Gringo Star

Gringo Star are insouciant explorers, tossing the paddles overboard
and drifting on the currents of their lackadaisical curiosity across a rippling
sonic ocean, out to the far edges of rock & roll. Shots pulsing from a
vintage Leslie speaker, their guitars, keys and vocals create the
psychoactive ingredients of their echo-slathered, doo-wop-indebted indie
gems; psychedelic garage bangers, gritty R&B shuffles and spaghettiwestern
weirdness. Taking cues from Santo & Johnny, The Stooges, Ritchie
Valens, Marc Bolan, Percy Faith, Sam Cooke, the men working on the
chain gang—uh! ah!—they’re all here, their electric ghosts reaching across
time, tapping Gringo Star on the shoulder like the crossroads devil to
Robert Johnson, bestowing secrets, passing torches.
If you know a little about brothers Nick and Peter Furgiueles’ roots, it all
makes sense. “Our grandad started out in radio in the ’40s and ’50s in
Columbus, Ga.,” Nick explains. “He was a huge promoter of R&B back
when it was still super segregated, and he was playing black music and
putting on shows with Little Stevie Wonder, James Brown, Sam Cooke & the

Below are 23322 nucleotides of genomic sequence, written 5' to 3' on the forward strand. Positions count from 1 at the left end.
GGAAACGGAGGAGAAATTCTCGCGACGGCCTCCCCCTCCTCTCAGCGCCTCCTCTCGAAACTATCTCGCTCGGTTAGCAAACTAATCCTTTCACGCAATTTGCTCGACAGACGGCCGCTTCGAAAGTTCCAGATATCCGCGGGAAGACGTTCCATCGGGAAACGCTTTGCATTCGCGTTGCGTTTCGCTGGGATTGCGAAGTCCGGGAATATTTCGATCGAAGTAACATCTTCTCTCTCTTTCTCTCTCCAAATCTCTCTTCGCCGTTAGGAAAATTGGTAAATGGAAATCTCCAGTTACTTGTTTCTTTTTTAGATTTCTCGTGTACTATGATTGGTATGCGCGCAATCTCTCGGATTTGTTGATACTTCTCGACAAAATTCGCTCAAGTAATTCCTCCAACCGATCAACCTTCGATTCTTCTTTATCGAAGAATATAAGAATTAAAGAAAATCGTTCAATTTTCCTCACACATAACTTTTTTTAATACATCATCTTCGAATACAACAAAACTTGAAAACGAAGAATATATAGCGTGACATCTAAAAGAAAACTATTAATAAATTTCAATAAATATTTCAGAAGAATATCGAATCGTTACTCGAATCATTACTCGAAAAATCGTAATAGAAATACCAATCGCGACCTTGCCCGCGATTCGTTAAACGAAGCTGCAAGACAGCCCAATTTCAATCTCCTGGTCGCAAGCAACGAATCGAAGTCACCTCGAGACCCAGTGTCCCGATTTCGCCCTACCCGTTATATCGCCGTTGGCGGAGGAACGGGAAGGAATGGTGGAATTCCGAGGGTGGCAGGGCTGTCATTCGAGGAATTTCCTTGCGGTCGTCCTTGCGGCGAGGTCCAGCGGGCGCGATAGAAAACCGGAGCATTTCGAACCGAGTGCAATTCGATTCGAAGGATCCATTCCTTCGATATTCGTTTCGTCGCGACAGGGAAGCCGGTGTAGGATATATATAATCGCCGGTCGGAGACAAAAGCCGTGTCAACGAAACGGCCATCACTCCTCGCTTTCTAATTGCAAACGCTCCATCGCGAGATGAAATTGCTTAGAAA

Soul Stirrers, a lot of Gospel shows. So we grew up hearing all these stories,
listening to all this music. Our grandfather was inducted into the Georgia
Music Hall of Fame posthumously. And my grandma—all her photo albums
are like Jackie Wilson shirtless backstage, hanging out.” Not to mention
how Nick and Peter used to raid their parents’ record collections, cutting
their teeth on the likes of Buddy Holly, The Animals and The Kinks. “Our
favorite music comes from the ’50s,” Peter says, “and that music
influenced all the ’60s bands we like.”
The band has toured relentlessly across the U.S. and Europe building a
diehard underground following while sharing bills with everyone from Cat
Power and Feist to The Black Angels and Weezer, and also touring with
Wavves, Best Coast, And You Will Know Us By The Trail of Dead and fellow
Atlantans The Black Lips.



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